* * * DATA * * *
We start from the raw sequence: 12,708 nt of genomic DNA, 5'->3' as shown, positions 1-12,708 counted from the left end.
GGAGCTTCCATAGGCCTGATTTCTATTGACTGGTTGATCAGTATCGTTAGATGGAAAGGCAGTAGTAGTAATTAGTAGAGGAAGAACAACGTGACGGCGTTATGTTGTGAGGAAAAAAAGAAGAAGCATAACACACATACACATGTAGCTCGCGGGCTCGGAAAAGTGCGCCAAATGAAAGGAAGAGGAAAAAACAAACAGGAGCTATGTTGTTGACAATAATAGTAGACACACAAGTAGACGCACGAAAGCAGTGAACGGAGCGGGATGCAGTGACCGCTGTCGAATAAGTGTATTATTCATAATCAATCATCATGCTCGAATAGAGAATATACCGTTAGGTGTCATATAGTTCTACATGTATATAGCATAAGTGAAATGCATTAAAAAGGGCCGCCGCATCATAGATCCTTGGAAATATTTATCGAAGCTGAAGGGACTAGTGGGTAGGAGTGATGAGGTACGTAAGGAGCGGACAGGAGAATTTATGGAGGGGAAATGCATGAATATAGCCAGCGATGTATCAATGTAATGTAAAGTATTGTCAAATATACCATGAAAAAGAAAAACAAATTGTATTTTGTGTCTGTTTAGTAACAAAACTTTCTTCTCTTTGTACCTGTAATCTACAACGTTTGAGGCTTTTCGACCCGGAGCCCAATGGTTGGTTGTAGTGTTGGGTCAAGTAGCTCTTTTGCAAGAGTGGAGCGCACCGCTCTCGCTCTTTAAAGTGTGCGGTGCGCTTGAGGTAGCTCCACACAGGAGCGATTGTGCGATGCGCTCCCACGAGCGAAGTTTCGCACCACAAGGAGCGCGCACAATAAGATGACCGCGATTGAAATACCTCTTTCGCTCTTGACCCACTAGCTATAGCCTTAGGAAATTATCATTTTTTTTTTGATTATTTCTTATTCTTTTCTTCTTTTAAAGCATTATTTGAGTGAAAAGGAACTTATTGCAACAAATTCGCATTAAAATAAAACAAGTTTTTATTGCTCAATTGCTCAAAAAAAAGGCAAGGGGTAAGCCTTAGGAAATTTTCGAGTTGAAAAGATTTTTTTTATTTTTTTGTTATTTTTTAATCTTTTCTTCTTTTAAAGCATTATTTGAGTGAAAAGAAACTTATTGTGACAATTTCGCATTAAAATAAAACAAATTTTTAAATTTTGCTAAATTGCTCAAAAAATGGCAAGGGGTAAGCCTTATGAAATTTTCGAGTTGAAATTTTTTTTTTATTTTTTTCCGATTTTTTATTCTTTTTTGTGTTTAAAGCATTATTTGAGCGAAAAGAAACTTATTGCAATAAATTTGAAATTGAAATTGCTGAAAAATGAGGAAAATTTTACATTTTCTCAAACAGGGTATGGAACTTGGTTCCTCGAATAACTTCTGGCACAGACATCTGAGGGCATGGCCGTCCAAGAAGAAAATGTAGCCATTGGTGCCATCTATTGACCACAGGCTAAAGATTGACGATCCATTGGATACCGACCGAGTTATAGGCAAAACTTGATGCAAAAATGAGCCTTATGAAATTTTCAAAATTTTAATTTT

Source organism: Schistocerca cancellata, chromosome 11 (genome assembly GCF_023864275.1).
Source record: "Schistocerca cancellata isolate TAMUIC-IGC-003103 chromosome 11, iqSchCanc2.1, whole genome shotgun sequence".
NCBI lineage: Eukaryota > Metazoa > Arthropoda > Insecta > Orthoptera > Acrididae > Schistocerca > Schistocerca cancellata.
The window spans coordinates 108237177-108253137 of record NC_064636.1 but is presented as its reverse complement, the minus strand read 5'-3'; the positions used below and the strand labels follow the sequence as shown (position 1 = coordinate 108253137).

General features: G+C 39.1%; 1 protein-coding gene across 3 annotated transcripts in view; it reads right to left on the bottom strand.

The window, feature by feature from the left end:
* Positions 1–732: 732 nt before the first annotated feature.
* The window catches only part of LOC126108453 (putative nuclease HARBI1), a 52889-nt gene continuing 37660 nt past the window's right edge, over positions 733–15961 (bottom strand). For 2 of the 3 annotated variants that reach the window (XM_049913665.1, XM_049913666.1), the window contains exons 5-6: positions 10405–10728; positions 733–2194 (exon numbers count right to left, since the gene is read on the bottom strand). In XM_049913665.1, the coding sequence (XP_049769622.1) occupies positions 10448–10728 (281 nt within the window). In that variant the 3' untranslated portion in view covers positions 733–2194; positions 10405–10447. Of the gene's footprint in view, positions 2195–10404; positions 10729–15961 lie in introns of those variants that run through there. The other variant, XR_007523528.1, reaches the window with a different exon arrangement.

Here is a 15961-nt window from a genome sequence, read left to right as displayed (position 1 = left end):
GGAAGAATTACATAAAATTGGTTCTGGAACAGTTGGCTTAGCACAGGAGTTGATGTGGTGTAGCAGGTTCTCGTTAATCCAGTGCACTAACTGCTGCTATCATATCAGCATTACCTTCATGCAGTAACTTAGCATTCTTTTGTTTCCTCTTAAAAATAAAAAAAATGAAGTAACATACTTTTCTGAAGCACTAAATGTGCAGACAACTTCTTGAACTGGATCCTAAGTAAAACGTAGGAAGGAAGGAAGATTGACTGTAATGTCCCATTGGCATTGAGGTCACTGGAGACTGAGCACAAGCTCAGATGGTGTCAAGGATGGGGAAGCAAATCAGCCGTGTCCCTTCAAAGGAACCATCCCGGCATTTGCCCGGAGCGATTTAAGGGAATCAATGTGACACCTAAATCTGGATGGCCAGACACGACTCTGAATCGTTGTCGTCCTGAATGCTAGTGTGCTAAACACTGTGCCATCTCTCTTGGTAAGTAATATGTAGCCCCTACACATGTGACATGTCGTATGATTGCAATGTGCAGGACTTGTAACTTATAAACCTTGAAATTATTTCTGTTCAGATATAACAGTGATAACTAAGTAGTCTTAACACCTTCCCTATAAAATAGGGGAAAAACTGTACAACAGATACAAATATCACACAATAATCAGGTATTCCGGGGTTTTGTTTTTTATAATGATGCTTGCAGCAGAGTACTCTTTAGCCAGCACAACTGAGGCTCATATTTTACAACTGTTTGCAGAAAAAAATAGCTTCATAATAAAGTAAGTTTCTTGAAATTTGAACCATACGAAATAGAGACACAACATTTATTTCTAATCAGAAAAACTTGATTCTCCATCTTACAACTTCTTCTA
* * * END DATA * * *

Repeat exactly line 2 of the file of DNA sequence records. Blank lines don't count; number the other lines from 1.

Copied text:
GGAGCTTCCATAGGCCTGATTTCTATTGACTGGTTGATCAGTATCGTTAGATGGAAAGGCAGTAGTAGTAATTAGTAGAGGAAGAACAACGTGACGGCGTTATGTTGTGAGGAAAAAAAGAAGAAGCATAACACACATACACATGTAGCTCGCGGGCTCGGAAAAGTGCGCCAAATGAAAGGAAGAGGAAAAAACAAACAGGAGCTATGTTGTTGACAATAATAGTAGACACACAAGTAGACGCACGAAAGCAGTGAACGGAGCGGGATGCAGTGACCGCTGTCGAATAAGTGTATTATTCATAATCAATCATCATGCTCGAATAGAGAATATACCGTTAGGTGTCATATAGTTCTACATGTATATAGCATAAGTGAAATGCATTAAAAAGGGCCGCCGCATCATAGATCCTTGGAAATATTTATCGAAGCTGAAGGGACTAGTGGGTAGGAGTGATGAGGTACGTAAGGAGCGGACAGGAGAATTTATGGAGGGGAAATGCATGAATATAGCCAGCGATGTATCAATGTAATGTAAAGTATTGTCAAATATACCATGAAAAAGAAAAACAAATTGTATTTTGTGTCTGTTTAGTAACAAAACTTTCTTCTCTTTGTACCTGTAATCTACAACGTTTGAGGCTTTTCGACCCGGAGCCCAATGGTTGGTTGTAGTGTTGGGTCAAGTAGCTCTTTTGCAAGAGTGGAGCGCACCGCTCTCGCTCTTTAAAGTGTGCGGTGCGCTTGAGGTAGCTCCACACAGGAGCGATTGTGCGATGCGCTCCCACGAGCGAAGTTTCGCACCACAAGGAGCGCGCACAATAAGATGACCGCGATTGAAATACCTCTTTCGCTCTTGACCCACTAGCTATAGCCTTAGGAAATTATCATTTTTTTTTTGATTATTTCTTATTCTTTTCTTCTTTTAAAGCATTATTTGAGTGAAAAGGAACTTATTGCAACAAATTCGCATTAAAATAAAACAAGTTTTTATTGCTCAATTGCTCAAAAAAAAGGCAAGGGGTAAGCCTTAGGAAATTTTCGAGTTGAAAAGATTTTTTTTATTTTTTTGTTATTTTTTAATCTTTTCTTCTTTTAAAGCATTATTTGAGTGAAAAGAAACTTATTGTGACAATTTCGCATTAAAATAAAACAAATTTTTAAATTTTGCTAAATTGCTCAAAAAATGGCAAGGGGTAAGCCTTATGAAATTTTCGAGTTGAAATTTTTTTTTTATTTTTTTCCGATTTTTTATTCTTTTTTGTGTTTAAAGCATTATTTGAGCGAAAAGAAACTTATTGCAATAAATTTGAAATTGAAATTGCTGAAAAATGAGGAAAATTTTACATTTTCTCAAACAGGGTATGGAACTTGGTTCCTCGAATAACTTCTGGCACAGACATCTGAGGGCATGGCCGTCCAAGAAGAAAATGTAGCCATTGGTGCCATCTATTGACCACAGGCTAAAGATTGACGATCCATTGGATACCGACCGAGTTATAGGCAAAACTTGATGCAAAAATGAGCCTTATGAAATTTTCAAAATTTTAATTTT